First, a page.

Having a high-quality CI/CD process is the key to success because it allows your engineering team to focus on solving complex problems and not on menial, repetitive tasks. It allows your testers to write or execute tests to validate the functionality, not troubleshoot why they can’t use the deployed platform. Finally, it allows you to recover from an outage or a problem, without your teams having to scramble to find and fix mission-critical problems.
I would argue that your CI/CD pipelines are only as good as the security and infrastructure that you build them upon. Therefore, to establish a high-quality delivery process, it is imperative to continually secure, audit, and enhance delivery pipelines.
I find that the most comprehensive way to manage your platform is by managing the processes and procedures that are used to build and deploy your platform. If focus is given to ensuring that these processes and procedures are instituted before or close to the beginning of feature rollout, then the patterns and practices become second nature to the team and the CLZ infrastructure that is established supports the rapid, relatively hands-off buildout of the platform.
Building a cloud native product can be quite a difficult task. There are a couple of things that make it hard to achieve success.
First, if a team adopts an ad hoc method of building and deploying enhancements for their platform, it can lead to developers overwriting one another’s features, the introduction of bugs and potential regression issues. These problems are compounded if developers manually make changes to the platform that are not tracked or reversible.
Second, for convenience, developers may deploy multiple environments like “Sandbox” and “DEV”, “UAT” or “PROD” to the same account. While it may be easier to take this approach at first, it is more than likely that we will impact user experience and performance for our customer facing environments. For example, if testers are doing load testing in the “TEST” environment at the same time as “PROD” users using the system and the developers deploying changes to “DEV”, there may be so much contention for resources that multiple groups are impacted by it.
Your CSP can scale up to handle the load, but by default, accounts typically have preset soft limits that will block tenants from exceeding their service quotas. While most quotas can be increased, some cannot be increased. Therefore, hosting multiple environments in the same account can potentially impact the experience for the team and all users in those environments. For example, if developers push too many feature branches and do not clean up resources, “PROD” deployments may start to fail as service quotas are exceeded.
These issues can be rectified easily if we have a CLZ in place to clearly demarcate each environment. Unstable code that is being deployed for new features is kept far away from your production deployment and multiple teams of engineers and testers can work in parallel without affecting the performance of mission-critical, customer-facing systems. By establishing a CLZ early, you have essentially set up the guardrails for your platform before you begin building it. This can save both time and money in the long run, but more importantly it insulates your revenue stream by ensuring that customers have a good experience while your team continues to enhance the product.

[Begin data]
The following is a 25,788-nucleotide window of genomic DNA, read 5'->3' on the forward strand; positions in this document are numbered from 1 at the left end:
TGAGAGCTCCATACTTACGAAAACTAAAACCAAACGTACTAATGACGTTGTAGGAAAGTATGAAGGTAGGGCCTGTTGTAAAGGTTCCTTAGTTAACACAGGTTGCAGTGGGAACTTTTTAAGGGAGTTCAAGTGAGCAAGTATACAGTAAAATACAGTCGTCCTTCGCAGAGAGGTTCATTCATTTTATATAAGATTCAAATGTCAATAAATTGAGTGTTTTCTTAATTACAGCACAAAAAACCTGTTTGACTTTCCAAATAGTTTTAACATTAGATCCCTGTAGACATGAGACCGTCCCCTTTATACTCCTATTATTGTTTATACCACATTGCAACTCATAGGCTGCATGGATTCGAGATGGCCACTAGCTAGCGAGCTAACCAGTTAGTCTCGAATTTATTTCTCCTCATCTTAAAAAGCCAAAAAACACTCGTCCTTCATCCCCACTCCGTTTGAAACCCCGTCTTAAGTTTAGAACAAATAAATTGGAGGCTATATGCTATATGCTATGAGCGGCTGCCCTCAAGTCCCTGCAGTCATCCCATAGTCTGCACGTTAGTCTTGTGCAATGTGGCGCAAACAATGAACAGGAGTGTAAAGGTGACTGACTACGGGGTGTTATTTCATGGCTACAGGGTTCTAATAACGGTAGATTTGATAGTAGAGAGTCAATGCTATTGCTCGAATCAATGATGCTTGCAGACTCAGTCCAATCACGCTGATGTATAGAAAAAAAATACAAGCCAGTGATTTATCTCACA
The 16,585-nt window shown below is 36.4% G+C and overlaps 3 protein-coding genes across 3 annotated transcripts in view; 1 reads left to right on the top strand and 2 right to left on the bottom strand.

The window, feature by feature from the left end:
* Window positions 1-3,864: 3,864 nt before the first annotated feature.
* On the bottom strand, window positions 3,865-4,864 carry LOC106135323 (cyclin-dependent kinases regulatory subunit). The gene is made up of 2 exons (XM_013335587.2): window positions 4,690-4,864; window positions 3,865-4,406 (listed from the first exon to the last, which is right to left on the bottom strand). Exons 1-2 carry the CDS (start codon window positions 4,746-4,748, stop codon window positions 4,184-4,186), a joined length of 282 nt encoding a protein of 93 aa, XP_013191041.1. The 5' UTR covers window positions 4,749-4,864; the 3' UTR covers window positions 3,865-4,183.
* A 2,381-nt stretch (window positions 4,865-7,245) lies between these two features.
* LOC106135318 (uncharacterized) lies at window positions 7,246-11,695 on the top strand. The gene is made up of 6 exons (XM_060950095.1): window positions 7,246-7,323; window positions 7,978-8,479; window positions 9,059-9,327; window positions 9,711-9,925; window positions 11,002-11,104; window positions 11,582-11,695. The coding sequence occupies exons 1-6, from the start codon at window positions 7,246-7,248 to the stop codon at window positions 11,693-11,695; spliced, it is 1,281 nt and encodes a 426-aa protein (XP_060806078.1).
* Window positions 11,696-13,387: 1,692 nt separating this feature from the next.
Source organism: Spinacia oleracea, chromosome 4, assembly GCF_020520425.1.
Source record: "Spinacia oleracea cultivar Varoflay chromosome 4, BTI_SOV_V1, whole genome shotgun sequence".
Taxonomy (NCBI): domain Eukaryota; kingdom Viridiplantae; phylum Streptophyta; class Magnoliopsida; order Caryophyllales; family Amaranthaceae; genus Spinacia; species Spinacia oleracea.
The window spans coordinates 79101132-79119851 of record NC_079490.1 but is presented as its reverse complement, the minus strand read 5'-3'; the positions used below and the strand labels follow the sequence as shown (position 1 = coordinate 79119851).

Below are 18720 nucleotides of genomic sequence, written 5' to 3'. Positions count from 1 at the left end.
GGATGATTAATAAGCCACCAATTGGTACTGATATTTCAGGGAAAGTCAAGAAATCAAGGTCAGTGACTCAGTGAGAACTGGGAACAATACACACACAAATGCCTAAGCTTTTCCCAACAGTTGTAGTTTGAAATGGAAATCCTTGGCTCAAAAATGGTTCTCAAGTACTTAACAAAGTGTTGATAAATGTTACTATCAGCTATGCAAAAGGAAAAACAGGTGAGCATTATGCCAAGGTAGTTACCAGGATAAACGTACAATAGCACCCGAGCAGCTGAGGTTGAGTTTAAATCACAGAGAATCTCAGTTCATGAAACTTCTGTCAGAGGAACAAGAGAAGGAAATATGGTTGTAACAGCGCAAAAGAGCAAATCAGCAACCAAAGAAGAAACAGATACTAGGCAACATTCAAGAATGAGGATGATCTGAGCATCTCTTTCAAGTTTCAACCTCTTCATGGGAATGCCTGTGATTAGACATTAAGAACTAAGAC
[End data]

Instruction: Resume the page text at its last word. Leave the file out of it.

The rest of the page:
Logging is often considered to be an auxiliary part of building a cloud platform, but it is one of the most crucial facets. When teams start building a platform, logging is typically utilized to troubleshoot or debug issues. However, as time progresses and the platform grows and features become more complex, it can be hard to understand how a platform is functioning. Offloading all logs to a separate account when establishing a CLZ is important for 2 reasons.
First and foremost, it captures execution and audit data, while separating it from the execution of logic in the platform. This is important because, if, for any reason, there were flaws in the code base or malicious actors that tried to delete or modify logs, those operations would be implicitly blocked. By ensuring that the CLZ is set up such that log transfer is forward only, not allowing any modification to log data, protects the platform from malicious actors or buggy code.
Second, at some point in the future, you will want to either build or integrate into an application performance management and IT operations analytics solution like Datadog, Dynatrace, AppDynamics or SumoLogic. These solutions typically want to connect to your accounts to analyze the log data being generated by your platform. These tools provide a lot of valuable insights about how your platform is running, but I am wary of giving such a tool direct access to my platform. By establishing a Log Archival account in our CLZ, we can avoid this potential security vulnerability because we only need to grant access to 1 isolated account rather than the entirety of our platform.
One Size Fits All?
While it sounds like a Cloud Landing Zone is some sort of cookie-cutter blueprint that can be used everywhere, nothing could be farther from the truth. As I stated at the beginning, if we think of our platform as a city then the CLZ is the blueprint and essential infrastructure to make sure our city grows up and develops in a well-organized way.
Each product is different and may leverage different services. The key is to establish the scaffolding so that we can focus on making sure our platform is well designed, well organized and well-orchestrated while trusting in the framework that we used to establish the foundation.
For more information on how Cloudreach can help you build a secure and well-organized cloud platform, click here.